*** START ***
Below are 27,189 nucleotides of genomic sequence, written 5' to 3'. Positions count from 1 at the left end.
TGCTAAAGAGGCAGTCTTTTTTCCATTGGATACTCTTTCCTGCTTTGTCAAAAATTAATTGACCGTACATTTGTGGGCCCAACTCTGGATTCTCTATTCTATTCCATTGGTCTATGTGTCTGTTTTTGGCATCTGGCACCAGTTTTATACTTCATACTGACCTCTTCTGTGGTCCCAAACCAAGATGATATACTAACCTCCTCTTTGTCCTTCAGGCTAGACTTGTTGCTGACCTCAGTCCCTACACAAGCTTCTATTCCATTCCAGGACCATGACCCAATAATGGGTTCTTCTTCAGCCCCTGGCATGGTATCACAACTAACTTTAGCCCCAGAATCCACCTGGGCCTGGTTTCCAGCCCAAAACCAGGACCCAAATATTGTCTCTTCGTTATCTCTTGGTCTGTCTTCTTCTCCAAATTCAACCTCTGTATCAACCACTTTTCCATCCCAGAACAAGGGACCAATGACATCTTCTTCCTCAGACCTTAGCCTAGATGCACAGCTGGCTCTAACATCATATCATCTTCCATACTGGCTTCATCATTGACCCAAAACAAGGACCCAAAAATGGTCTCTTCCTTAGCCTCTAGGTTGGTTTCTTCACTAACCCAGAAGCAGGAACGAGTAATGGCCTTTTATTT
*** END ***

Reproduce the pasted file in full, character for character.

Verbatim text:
Below are 27,189 nucleotides of genomic sequence, written 5' to 3'. Positions count from 1 at the left end.
TGCTAAAGAGGCAGTCTTTTTTCCATTGGATACTCTTTCCTGCTTTGTCAAAAATTAATTGACCGTACATTTGTGGGCCCAACTCTGGATTCTCTATTCTATTCCATTGGTCTATGTGTCTGTTTTTGGCATCTGGCACCAGTTTTATACTTCATACTGACCTCTTCTGTGGTCCCAAACCAAGATGATATACTAACCTCCTCTTTGTCCTTCAGGCTAGACTTGTTGCTGACCTCAGTCCCTACACAAGCTTCTATTCCATTCCAGGACCATGACCCAATAATGGGTTCTTCTTCAGCCCCTGGCATGGTATCACAACTAACTTTAGCCCCAGAATCCACCTGGGCCTGGTTTCCAGCCCAAAACCAGGACCCAAATATTGTCTCTTCGTTATCTCTTGGTCTGTCTTCTTCTCCAAATTCAACCTCTGTATCAACCACTTTTCCATCCCAGAACAAGGGACCAATGACATCTTCTTCCTCAGACCTTAGCCTAGATGCACAGCTGGCTCTAACATCATATCATCTTCCATACTGGCTTCATCATTGACCCAAAACAAGGACCCAAAAATGGTCTCTTCCTTAGCCTCTAGGTTGGTTTCTTCACTAACCCAGAAGCAGGAACGAGTAATGGCCTTTTATTT